Thanks to the magic of "Bi Eus im Schwyzerland, Volume 3", we can now show you Ländlerkapelle Edy Keiser, who you've been listening to over a loudspeaker at Disney for basically your entire life:


So just who the heck was Elite Special? As it turns out, Elite Special was a sub-label of Turicaphon AG - founded in 1930, and which still exists today in the Swiss town of Riedikon (on the Turicaphonstrasse!). Once you have label and performer information, the rest begins to fall into place.

Its seems as though Truicaphon took a special interest in recording and releasing Swiss folk music in the 1950s - although for all we know, they were releasing these recordings on 78 records in the 30s. Alpine music being of limited interest outside of Switzerland, eventually the Elite Special sublabel was formed to recycle their music into budget LPs of the kind that haunted drug stores through the 60s - cheapjack releases with names like "I Remember Switzerland". Just looking at the mysterious track data and recording company history, that much of the story seemed obvious.

But I still was not satisfied with this "Bi Eus im Schwyzerland, Volume 3". I knew the chances that a single record had nearly the entirety of a Jack Wagner loop was too persuasive to ignore, but after weeks of checking databases and virtual auction sites in English and German, I could find no evidence of a physical release of Bi Eus im Schwyzerland - never mind Volume 3, I couldn't find Volume 1 or 2. I knew it couldn't be this obscure.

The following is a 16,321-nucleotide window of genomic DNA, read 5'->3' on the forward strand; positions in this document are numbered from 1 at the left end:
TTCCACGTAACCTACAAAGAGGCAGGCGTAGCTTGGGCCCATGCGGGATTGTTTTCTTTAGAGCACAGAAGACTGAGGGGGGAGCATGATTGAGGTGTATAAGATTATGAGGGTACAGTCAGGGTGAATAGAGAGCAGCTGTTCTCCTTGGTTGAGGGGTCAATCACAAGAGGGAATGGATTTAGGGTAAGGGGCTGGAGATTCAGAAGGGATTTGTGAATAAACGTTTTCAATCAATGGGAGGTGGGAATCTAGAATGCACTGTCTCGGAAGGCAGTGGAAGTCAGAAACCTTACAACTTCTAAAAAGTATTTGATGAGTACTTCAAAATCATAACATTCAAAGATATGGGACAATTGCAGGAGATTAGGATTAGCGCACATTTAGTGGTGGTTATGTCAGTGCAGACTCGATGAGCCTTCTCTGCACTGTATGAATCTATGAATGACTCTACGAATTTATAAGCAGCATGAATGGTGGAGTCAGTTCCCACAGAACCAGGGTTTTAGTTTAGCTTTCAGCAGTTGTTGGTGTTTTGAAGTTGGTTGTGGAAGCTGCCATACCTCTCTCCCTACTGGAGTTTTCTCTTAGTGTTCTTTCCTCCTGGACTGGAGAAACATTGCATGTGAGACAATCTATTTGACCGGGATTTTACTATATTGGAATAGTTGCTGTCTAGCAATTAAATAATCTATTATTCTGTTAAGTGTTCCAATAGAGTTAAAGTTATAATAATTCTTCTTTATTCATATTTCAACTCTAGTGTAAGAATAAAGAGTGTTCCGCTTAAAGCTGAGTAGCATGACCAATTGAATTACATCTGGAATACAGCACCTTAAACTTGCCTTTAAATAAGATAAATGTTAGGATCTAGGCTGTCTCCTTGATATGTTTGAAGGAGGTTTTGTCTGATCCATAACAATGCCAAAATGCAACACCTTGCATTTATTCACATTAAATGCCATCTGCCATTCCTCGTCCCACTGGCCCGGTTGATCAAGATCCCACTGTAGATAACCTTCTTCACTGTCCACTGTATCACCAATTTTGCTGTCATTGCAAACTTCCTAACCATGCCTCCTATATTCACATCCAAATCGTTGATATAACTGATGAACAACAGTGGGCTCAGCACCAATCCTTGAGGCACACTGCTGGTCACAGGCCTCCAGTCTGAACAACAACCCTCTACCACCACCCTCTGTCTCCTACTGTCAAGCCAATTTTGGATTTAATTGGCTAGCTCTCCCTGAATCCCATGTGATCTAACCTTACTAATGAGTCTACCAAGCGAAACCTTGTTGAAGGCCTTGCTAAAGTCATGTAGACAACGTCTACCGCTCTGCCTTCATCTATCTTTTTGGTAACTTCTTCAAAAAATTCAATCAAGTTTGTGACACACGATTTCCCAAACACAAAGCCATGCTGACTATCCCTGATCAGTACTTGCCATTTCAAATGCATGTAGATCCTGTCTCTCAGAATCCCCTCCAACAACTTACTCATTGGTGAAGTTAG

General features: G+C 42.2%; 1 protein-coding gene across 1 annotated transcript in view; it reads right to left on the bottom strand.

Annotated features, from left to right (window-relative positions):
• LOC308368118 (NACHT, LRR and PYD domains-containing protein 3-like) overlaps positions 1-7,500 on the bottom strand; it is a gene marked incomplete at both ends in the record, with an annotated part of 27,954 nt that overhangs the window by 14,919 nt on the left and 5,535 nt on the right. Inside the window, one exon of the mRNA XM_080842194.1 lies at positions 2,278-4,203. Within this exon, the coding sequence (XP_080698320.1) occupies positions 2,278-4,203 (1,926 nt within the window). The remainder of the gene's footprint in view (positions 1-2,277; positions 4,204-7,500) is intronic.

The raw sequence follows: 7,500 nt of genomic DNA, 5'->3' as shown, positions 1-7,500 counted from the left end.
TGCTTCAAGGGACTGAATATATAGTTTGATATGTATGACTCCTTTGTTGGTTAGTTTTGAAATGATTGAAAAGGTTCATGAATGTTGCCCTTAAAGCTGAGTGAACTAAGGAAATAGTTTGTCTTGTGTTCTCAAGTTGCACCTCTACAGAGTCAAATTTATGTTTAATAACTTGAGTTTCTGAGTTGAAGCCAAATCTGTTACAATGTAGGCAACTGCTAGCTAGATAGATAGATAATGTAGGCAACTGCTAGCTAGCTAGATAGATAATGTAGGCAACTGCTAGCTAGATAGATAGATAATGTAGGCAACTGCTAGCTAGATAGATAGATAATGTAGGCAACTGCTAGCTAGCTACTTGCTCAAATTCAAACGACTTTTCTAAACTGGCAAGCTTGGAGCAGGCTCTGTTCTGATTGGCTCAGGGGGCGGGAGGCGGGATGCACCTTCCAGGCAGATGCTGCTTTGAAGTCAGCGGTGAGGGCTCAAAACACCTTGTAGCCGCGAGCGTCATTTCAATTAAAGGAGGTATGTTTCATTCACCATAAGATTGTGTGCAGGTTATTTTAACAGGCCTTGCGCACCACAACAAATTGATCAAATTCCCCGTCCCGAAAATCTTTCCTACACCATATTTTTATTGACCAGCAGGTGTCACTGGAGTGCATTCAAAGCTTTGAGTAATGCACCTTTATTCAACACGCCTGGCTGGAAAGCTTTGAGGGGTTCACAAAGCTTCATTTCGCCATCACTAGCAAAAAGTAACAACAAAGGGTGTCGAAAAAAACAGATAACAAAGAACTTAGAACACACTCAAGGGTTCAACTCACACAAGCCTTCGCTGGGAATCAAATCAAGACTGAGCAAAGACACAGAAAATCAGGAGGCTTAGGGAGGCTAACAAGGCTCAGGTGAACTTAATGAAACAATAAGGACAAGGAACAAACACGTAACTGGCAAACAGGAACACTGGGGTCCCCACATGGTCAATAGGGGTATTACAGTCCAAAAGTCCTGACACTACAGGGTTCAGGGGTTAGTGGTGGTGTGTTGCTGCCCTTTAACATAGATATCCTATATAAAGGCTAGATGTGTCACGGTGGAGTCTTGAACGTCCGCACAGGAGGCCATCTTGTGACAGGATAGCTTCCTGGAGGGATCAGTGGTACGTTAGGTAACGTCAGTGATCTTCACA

After literally years of downtime, in which Pixelated put the rest of the puzzle together, finding "Accordion in Gold" by Horst Wende, I was ready to try again - and I finally struck gold in the Worldcat, where "Holiday in Switzerland" had a single entry with nearly every track listed - the only thing missing was the track "Jodel-Polka". I even found a company in the United States selling a CD of the album.

I was so close I refused to believe that this was not the correct album. After another search through German eBay, I was able to find the actual LP - and "Jodel-Polka" was included. As it turns out, Jack had dumped practically the entirety of "Holiday of Switzerland" into his Village Haus loop, and in near exact album order, no less. With the 4-year mystery of "Bi Eus im Schwyzerland" solved, the Village Haus loop finally came into focus.